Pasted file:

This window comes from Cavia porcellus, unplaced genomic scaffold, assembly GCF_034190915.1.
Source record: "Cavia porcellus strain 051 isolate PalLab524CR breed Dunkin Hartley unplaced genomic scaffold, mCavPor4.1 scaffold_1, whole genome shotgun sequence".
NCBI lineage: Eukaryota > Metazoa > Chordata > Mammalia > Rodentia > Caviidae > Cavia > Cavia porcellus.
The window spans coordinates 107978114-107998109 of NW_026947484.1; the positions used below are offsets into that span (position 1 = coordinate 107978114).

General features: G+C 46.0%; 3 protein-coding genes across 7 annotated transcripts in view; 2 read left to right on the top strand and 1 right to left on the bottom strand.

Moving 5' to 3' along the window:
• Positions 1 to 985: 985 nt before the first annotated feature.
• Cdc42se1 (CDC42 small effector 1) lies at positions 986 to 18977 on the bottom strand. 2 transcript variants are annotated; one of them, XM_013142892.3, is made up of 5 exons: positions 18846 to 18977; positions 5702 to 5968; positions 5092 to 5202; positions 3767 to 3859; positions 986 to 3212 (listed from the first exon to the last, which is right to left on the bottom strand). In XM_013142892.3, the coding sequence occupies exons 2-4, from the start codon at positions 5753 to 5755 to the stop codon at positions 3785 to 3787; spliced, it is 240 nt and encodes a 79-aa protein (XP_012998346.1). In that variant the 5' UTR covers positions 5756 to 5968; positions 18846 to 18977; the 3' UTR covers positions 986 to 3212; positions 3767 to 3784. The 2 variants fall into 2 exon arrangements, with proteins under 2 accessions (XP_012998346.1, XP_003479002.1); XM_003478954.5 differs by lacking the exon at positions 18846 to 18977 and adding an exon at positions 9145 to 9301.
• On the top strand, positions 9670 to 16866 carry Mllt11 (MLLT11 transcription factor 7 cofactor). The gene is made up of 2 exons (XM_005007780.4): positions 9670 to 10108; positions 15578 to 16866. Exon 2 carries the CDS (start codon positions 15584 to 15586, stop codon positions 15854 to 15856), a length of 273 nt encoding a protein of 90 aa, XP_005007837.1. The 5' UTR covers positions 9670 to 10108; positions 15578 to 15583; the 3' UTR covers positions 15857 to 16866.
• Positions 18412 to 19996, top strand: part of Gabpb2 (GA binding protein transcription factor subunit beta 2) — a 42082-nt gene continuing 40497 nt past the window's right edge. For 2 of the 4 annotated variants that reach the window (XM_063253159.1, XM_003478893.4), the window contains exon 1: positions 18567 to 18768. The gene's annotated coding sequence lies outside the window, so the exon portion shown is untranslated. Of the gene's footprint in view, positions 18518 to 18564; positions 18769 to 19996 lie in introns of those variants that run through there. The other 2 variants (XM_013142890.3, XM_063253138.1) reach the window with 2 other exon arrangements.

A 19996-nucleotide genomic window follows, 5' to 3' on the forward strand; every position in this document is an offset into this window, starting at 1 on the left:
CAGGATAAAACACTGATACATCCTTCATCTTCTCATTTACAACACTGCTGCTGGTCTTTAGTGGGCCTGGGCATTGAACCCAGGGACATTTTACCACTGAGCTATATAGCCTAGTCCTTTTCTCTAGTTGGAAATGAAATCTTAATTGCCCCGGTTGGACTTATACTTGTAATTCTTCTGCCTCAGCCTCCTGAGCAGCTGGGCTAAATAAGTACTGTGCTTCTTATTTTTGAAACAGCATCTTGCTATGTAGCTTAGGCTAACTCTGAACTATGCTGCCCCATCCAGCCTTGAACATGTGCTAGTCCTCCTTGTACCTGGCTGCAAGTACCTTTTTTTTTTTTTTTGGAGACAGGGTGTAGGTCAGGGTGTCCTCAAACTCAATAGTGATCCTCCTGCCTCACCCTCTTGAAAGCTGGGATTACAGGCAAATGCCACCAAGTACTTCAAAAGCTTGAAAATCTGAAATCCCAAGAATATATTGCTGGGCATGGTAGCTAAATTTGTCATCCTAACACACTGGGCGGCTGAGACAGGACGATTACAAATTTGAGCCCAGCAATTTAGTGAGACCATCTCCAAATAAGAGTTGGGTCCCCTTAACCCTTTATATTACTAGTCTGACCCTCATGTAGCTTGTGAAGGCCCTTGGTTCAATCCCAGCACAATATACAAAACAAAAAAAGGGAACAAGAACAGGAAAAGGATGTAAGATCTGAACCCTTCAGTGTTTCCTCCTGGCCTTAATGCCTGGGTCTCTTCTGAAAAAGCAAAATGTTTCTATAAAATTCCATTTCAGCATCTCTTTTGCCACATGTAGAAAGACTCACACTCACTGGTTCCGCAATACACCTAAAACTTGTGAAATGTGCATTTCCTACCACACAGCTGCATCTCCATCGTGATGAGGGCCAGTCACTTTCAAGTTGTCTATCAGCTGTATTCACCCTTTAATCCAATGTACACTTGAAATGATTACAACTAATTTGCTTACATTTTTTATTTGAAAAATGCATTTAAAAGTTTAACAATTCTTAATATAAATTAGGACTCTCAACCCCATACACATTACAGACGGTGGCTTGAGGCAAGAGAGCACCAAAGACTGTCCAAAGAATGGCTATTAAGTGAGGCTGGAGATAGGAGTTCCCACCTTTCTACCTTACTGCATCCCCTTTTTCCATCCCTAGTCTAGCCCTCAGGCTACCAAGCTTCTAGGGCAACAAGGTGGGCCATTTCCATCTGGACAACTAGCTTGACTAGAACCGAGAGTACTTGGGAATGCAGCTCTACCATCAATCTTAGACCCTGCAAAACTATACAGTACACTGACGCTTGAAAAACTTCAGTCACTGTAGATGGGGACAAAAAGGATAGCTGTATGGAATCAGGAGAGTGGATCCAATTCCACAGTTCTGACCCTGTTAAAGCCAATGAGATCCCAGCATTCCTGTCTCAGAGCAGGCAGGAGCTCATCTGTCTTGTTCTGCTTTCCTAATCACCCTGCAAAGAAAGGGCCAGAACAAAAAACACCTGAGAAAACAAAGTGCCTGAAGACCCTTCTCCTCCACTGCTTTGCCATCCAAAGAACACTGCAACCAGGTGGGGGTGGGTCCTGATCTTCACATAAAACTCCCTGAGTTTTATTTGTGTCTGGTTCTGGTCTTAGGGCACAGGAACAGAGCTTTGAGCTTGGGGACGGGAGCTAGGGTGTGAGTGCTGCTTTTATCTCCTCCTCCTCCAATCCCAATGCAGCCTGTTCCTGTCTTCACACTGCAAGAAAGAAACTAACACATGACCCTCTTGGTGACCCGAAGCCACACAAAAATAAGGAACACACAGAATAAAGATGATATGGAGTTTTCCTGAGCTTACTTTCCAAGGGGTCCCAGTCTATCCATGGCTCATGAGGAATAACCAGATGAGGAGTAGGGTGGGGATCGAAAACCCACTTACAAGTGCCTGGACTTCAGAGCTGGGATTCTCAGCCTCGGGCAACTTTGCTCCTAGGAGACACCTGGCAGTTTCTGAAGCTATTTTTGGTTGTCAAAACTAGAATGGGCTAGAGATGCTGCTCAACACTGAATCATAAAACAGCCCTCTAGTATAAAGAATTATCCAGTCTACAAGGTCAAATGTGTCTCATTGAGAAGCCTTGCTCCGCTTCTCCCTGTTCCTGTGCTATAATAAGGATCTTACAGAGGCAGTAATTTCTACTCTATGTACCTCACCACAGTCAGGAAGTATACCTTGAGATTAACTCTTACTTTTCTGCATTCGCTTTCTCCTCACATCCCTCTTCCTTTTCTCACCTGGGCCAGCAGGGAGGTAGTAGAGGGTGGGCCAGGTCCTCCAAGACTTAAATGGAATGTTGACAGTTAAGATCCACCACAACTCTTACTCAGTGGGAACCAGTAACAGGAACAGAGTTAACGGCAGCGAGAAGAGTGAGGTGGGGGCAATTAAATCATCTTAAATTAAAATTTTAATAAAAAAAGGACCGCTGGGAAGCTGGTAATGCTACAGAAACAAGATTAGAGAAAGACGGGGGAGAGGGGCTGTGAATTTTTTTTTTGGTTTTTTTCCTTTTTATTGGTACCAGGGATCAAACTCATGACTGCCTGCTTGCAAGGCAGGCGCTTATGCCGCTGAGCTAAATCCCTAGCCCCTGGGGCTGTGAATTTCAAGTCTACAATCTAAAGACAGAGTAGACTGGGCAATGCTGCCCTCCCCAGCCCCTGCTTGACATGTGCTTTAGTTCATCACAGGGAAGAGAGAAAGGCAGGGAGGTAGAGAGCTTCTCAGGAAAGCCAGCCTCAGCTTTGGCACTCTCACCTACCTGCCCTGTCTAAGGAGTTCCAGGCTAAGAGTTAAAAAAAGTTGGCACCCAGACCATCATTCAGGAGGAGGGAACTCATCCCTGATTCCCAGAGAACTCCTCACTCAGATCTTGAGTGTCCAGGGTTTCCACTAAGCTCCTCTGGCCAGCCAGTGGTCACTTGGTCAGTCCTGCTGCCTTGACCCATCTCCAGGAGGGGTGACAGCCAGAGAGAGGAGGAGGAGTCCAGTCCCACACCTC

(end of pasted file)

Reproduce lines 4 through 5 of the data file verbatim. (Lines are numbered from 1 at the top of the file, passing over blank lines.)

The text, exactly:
The window spans coordinates 107978114-107998109 of NW_026947484.1; the positions used below are offsets into that span (position 1 = coordinate 107978114).

General features: G+C 46.0%; 3 protein-coding genes across 7 annotated transcripts in view; 2 read left to right on the top strand and 1 right to left on the bottom strand.